Review – Wonder Woman #771: The Serpent’s Den

Comic Books DC This Week
Wonder Woman #771 variant cover, via DC Comics.

Wonder Woman #771 – Becky Cloonan/Michael W. Conrad, Jordie Bellaire, Writers; Travis Moore, Paulina Ganucheau, Artists; Tamra Bonvillain, Kendall Goode, Colorists

Ray – 9/10

Ray: Wonder Woman has had a streak of excellent comic book runs since Rebirth, but none has quite gone outside of the box like this bold new status quo. Last issue saw Diana wake up in Valhalla, as part of the immortal warriors who battle every day and party every night. But things weren’t right in the Viking afterlife, and when a mysterious event kept her friend Siegfried from being resurrected, she found herself caught up in a supernatural mystery involving a tricky talking squirrel and a sinister serpent. Her attempts to get help from Thor fall flat, as this drunk brawler is definitely not as heroic as his Marvel counterpart. So off she goes into the wilderness, and so begins one of the strangest Wonder Woman adventures in recent memory.

The mighty Thor? Via DC Comics.

This isn’t so much a superhero story as an epic fantasy, although there is one surprising tie-in to Diana’s old world—the presence of Dr. Psycho in a completely new role that fits surprisingly well with Norse mythology. You can tell the creative team doesn’t particularly like this character—nor should they, given his past actions, and that leads to some funny scenes. But most of the issue is a gleefully surreal journey through Norse mythology as Diana tries to cut a deal with an ancient, all-powerful serpent for answers. The best wild card in the issue is definitely Ratatosk, the cute-but-manipulative squirrel who’s one of the best new characters—of sorts—in DC in a long time. This is one of the best runs in Infinite Frontier so far.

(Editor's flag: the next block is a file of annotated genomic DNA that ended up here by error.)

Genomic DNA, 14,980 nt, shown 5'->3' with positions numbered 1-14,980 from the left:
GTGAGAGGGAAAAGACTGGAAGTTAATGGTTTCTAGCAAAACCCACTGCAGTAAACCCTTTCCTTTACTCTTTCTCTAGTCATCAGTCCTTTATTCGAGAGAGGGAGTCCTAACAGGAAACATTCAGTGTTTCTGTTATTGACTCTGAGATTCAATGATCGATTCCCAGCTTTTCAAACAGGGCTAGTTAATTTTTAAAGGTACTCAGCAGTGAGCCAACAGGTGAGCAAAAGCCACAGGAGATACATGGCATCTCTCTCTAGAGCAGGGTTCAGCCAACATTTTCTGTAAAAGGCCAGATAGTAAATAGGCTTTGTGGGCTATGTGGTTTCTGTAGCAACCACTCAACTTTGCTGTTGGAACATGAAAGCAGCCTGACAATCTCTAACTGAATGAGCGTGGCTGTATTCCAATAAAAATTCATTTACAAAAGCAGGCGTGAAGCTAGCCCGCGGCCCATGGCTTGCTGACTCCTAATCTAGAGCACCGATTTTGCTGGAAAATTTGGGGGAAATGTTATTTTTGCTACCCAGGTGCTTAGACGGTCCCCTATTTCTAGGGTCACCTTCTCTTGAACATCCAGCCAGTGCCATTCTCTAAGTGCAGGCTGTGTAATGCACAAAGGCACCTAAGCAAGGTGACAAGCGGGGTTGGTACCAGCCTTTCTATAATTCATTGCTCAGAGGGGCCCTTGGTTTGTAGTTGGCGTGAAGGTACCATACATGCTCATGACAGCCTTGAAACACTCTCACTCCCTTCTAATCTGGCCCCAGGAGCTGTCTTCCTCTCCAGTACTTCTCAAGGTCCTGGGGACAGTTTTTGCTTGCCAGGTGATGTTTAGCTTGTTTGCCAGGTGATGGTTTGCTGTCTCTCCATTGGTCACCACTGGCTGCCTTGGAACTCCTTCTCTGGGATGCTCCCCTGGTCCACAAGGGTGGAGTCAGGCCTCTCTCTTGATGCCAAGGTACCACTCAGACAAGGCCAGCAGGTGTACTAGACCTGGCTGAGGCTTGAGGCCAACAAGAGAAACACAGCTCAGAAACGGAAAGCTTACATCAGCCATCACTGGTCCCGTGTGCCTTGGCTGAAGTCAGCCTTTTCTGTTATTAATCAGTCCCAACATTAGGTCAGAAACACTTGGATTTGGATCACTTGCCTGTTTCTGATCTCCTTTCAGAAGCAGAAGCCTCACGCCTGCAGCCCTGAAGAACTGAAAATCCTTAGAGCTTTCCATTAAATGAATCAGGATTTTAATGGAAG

Teachings of Themyscira. Via DC Comics.

The backup by Jordie Bellaire and Paulina Ganucheau is also a highlight, much better than last issue’s light romp through Themyscira. Continuing the story of young Diana, this installment focuses on her lessons with Clio, the Amazons’ chief archivist. Their conversations turn to some of the darker parts of the Amazons’ history, which raises the ire of a more militant Amazon who doesn’t want their future queen exposed to the unvarnished truth. We haven’t seen much of internal Amazon politics so far, and that makes this subplot intriguing. I’m not sure how many chapters this story is supposed to be before the Nubia arc begins, but the writing and art are top-notch and another highlight in this book.

To find reviews of all the DC issues, visit DC This Week.

GeekDad received this comic for review purposes.

Liked it? Take a second to support GeekDad and GeekMom on Patreon!